That coding guideline is the problem I have faced quite a bit. Working with teams of developers who don't appreciate the merits of encapsulation sometimes means adopting a different strategy. As a result, I've reluctantly concluded the sometimes one has no choice but to try a different way. Additionally, I've found myself violating encapsulation at times when it's innapropriate (I know some will disagree, but derived classes shouldn't be looking at their parent's privates).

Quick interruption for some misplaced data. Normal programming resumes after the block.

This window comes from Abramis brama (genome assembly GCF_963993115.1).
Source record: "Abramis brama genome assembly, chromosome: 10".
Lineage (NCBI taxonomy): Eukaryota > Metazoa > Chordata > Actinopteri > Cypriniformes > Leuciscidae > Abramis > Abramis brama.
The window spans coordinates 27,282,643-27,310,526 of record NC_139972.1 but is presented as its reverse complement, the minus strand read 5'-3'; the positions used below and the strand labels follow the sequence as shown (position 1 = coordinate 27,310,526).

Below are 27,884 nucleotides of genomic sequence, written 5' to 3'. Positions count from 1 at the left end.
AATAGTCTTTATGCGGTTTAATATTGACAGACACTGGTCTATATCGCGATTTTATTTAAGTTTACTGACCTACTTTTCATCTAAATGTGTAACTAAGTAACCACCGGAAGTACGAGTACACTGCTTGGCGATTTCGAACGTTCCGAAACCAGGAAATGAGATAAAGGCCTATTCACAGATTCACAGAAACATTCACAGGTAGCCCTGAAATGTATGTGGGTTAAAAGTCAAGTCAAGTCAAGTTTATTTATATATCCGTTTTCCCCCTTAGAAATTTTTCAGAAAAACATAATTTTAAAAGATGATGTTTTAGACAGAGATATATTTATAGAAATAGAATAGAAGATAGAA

It's been pointed out that this strategy is essentially "use strict 'encapsulation'" and frankly, I'm happy with that as it solves the problem I wanted solved. Plus, when you're ready to move into production, if it's done properly, you can remove the encapsulation and everything still works (or you can leave it in if performance is not a problem).